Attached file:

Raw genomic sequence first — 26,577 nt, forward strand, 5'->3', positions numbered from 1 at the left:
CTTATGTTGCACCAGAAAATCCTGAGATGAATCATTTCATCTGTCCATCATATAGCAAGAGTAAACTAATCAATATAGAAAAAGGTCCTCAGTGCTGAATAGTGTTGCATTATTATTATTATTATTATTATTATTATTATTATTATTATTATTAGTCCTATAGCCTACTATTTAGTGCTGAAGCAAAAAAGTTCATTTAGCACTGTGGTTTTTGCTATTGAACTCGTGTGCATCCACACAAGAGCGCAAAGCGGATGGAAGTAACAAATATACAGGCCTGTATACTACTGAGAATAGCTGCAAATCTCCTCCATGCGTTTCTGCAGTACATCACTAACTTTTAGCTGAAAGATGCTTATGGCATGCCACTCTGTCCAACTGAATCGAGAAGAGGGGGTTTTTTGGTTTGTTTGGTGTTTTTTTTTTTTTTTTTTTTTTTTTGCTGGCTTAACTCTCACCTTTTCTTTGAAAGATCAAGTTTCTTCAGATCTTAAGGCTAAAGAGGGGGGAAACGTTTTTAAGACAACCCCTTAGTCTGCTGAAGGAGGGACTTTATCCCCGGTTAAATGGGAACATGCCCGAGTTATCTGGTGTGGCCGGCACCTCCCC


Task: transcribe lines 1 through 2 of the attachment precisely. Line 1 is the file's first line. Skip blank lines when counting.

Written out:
Raw genomic sequence first — 26,577 nt, forward strand, 5'->3', positions numbered from 1 at the left:
CTTATGTTGCACCAGAAAATCCTGAGATGAATCATTTCATCTGTCCATCATATAGCAAGAGTAAACTAATCAATATAGAAAAAGGTCCTCAGTGCTGAATAGTGTTGCATTATTATTATTATTATTATTATTATTATTATTATTATTATTATTAGTCCTATAGCCTACTATTTAGTGCTGAAGCAAAAAAGTTCATTTAGCACTGTGGTTTTTGCTATTGAACTCGTGTGCATCCACACAAGAGCGCAAAGCGGATGGAAGTAACAAATATACAGGCCTGTATACTACTGAGAATAGCTGCAAATCTCCTCCATGCGTTTCTGCAGTACATCACTAACTTTTAGCTGAAAGATGCTTATGGCATGCCACTCTGTCCAACTGAATCGAGAAGAGGGGGTTTTTTGGTTTGTTTGGTGTTTTTTTTTTTTTTTTTTTTTTTTTGCTGGCTTAACTCTCACCTTTTCTTTGAAAGATCAAGTTTCTTCAGATCTTAAGGCTAAAGAGGGGGGAAACGTTTTTAAGACAACCCCTTAGTCTGCTGAAGGAGGGACTTTATCCCCGGTTAAATGGGAACATGCCCGAGTTATCTGGTGTGGCCGGCACCTCCCC